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Today, many homeowners are overhauling their landscaping and replacing their lawn in San Jose with xeriscaping options. Having large areas of grass on your property can demand a lot of care and maintenance, as well as a significant amount of water. If you’d like to rely less on irrigation, then continue reading to learn the answers to common questions about the practice of xeriscaping.

What is xeriscaping?

The purpose behind xeriscaping is to create a garden design that requires little to no supplemental water to live. Xeriscaping is defined as the practice of reducing or eliminating the need for irrigation by installing hardscaping and switching from lawns to plants that can survive naturally in the local climate or with minimal watering. In response to prolonged droughts, this practice has been particularly popular in the drier regions of the United States.

What are the benefits of xeriscaping?

The primary advantage of this landscaping practice is the use of less water. This can be incredibly beneficial in areas suffering from drought, allowing homeowners to maintain a beautiful garden without relying on heavy irrigation. Also, achieving lower water bills and having a reduced need for lawn care are other reasons to adopt this landscaping approach. In these ways, xeriscaping can benefit both people and the environment.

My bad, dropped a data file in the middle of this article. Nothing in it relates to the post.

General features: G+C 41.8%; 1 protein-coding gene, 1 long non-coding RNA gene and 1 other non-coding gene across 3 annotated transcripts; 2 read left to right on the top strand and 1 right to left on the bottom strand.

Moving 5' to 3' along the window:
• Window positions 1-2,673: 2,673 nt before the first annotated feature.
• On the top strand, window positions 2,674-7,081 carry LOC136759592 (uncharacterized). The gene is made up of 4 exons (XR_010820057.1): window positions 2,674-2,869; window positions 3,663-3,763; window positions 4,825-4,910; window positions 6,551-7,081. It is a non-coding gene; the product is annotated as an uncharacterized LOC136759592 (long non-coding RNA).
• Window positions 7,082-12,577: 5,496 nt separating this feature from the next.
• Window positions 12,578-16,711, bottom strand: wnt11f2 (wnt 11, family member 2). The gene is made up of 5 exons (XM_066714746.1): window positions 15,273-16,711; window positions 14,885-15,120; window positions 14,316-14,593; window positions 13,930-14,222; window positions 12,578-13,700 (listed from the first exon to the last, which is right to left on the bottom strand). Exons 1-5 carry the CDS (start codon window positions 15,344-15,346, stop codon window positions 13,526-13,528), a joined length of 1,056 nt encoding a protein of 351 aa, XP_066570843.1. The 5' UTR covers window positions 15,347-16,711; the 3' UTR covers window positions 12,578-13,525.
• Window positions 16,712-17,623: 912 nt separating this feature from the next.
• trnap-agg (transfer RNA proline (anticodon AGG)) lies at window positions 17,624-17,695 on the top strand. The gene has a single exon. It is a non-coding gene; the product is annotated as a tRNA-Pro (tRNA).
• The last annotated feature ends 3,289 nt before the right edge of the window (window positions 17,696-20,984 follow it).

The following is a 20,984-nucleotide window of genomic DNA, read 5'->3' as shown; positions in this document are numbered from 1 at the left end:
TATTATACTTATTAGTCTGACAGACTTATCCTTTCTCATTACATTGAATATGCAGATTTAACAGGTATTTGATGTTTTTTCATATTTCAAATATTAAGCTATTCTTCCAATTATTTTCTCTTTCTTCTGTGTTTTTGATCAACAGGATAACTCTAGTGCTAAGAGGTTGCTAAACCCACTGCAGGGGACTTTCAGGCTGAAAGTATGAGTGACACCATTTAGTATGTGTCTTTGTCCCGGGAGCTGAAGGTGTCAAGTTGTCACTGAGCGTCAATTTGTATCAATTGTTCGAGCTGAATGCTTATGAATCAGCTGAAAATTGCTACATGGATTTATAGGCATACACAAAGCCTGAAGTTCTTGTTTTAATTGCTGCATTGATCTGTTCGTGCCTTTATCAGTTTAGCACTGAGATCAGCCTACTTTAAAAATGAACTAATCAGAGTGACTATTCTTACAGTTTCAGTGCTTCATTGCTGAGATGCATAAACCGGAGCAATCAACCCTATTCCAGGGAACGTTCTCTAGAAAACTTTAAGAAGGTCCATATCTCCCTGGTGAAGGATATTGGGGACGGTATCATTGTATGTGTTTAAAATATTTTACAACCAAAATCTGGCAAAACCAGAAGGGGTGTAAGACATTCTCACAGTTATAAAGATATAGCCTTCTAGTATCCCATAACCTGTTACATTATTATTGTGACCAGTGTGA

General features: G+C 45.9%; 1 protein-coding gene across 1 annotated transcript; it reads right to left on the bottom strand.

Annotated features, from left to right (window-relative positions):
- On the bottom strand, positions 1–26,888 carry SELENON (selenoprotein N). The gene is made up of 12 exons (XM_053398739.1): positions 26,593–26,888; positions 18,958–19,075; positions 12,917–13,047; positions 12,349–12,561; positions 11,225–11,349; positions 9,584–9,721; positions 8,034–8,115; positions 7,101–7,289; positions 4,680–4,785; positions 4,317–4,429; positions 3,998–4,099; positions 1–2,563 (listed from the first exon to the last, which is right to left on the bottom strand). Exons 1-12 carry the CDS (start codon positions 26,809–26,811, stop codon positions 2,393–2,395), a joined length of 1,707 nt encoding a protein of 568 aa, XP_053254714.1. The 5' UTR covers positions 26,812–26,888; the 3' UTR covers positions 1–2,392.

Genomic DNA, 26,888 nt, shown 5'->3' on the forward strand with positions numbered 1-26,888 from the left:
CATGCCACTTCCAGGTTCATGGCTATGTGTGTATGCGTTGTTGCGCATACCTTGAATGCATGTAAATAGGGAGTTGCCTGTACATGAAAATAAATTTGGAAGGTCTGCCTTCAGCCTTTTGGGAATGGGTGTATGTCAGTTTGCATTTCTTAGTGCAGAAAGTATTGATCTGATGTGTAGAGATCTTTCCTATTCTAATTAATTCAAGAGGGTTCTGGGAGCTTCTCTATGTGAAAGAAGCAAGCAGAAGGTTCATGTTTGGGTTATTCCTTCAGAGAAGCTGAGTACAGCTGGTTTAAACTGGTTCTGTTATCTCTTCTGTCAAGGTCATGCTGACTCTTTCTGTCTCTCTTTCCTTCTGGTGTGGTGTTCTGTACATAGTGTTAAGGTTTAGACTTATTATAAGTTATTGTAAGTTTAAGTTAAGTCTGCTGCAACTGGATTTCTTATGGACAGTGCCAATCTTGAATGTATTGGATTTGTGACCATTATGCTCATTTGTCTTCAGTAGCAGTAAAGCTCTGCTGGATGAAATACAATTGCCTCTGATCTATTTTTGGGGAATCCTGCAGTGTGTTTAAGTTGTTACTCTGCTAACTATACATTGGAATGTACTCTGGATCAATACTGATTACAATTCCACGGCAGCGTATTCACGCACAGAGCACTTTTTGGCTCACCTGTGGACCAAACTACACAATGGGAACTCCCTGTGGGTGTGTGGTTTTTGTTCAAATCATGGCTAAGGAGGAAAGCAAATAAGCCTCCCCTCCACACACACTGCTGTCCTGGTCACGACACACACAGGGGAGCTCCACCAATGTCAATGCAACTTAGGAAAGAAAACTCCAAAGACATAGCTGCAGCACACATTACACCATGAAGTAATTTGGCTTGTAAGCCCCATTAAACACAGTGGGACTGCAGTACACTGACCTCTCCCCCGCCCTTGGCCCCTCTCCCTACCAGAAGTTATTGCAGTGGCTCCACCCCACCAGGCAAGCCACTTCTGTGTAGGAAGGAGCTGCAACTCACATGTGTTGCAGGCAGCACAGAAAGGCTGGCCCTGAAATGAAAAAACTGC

How do I xeriscape my property?

The best way to begin the xeriscaping process is to find out which plants are native to your area. Stop by your local lawn and garden center and ask what native plants they carry and recommend for a water-efficient landscape design. Removing or reducing the amount of lawn that you have and replacing grass with native plants and hardscaping are 2 excellent ways to xeriscape your property. If you live in the southwest United States, then you’ll benefit from considering plants like ocotillo, cacti, and succulents because they have adapted to conserve water and thrive in dry environments. Other examples of drought-resistant plants include juniper, lavender, agave, salvia, lantana, and portulaca.

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